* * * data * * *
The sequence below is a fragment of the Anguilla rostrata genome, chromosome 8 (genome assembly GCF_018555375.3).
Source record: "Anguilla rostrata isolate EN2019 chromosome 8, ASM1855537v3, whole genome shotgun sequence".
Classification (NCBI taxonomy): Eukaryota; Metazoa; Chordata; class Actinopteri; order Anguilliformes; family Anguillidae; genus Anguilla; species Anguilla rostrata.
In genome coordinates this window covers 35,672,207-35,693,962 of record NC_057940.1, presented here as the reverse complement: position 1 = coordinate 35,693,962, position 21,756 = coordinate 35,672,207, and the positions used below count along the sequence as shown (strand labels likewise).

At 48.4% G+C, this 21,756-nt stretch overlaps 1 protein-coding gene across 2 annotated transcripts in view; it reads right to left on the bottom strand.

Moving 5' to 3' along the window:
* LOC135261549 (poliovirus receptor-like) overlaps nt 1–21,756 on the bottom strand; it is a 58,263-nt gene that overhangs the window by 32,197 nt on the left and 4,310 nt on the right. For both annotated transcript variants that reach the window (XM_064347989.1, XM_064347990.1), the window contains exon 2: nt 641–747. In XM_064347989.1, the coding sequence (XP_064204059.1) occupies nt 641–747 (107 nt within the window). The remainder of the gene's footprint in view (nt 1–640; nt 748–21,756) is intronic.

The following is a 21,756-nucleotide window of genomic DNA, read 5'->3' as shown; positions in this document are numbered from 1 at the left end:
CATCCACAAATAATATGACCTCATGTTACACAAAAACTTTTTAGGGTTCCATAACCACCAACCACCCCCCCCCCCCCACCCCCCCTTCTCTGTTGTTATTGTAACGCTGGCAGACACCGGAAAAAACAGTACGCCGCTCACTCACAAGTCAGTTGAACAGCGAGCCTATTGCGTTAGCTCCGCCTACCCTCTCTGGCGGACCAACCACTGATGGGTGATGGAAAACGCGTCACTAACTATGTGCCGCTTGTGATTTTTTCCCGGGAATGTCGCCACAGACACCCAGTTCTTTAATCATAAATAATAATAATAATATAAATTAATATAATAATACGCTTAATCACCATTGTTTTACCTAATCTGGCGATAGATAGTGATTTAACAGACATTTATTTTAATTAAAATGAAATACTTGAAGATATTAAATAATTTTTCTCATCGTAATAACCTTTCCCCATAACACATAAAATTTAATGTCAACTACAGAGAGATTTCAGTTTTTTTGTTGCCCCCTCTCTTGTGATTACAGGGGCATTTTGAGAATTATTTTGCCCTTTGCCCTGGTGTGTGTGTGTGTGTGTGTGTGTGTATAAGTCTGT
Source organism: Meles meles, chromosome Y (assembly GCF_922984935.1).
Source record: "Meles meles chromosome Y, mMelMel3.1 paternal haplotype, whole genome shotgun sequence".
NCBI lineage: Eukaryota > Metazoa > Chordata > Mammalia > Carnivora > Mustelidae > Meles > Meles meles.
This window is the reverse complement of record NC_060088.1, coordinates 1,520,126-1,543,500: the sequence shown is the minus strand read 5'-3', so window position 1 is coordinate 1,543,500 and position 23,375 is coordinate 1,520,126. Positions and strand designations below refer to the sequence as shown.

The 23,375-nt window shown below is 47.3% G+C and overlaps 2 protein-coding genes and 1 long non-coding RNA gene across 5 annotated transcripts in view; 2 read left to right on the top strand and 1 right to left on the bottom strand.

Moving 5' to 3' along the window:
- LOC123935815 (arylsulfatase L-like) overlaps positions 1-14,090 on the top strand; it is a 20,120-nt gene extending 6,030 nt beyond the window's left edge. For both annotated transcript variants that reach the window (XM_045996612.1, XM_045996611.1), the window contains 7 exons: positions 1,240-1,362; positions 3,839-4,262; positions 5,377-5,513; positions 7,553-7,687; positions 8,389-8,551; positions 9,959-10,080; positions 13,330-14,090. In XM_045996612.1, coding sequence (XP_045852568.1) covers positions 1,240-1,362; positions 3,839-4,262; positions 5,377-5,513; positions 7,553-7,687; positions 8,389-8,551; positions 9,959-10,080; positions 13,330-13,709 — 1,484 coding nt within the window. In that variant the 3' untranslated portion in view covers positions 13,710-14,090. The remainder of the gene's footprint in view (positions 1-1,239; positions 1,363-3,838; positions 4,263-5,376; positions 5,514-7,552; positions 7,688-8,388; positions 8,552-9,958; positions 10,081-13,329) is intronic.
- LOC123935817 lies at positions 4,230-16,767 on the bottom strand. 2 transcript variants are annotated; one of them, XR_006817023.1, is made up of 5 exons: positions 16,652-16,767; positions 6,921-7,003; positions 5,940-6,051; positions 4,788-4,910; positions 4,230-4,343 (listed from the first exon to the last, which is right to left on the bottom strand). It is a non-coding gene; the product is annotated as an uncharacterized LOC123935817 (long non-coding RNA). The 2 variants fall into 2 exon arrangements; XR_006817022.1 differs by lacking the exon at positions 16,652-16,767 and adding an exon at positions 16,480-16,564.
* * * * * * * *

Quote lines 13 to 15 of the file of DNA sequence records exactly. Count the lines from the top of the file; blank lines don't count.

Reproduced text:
This window is the reverse complement of record NC_060088.1, coordinates 1,520,126-1,543,500: the sequence shown is the minus strand read 5'-3', so window position 1 is coordinate 1,543,500 and position 23,375 is coordinate 1,520,126. Positions and strand designations below refer to the sequence as shown.

The 23,375-nt window shown below is 47.3% G+C and overlaps 2 protein-coding genes and 1 long non-coding RNA gene across 5 annotated transcripts in view; 2 read left to right on the top strand and 1 right to left on the bottom strand.

Moving 5' to 3' along the window: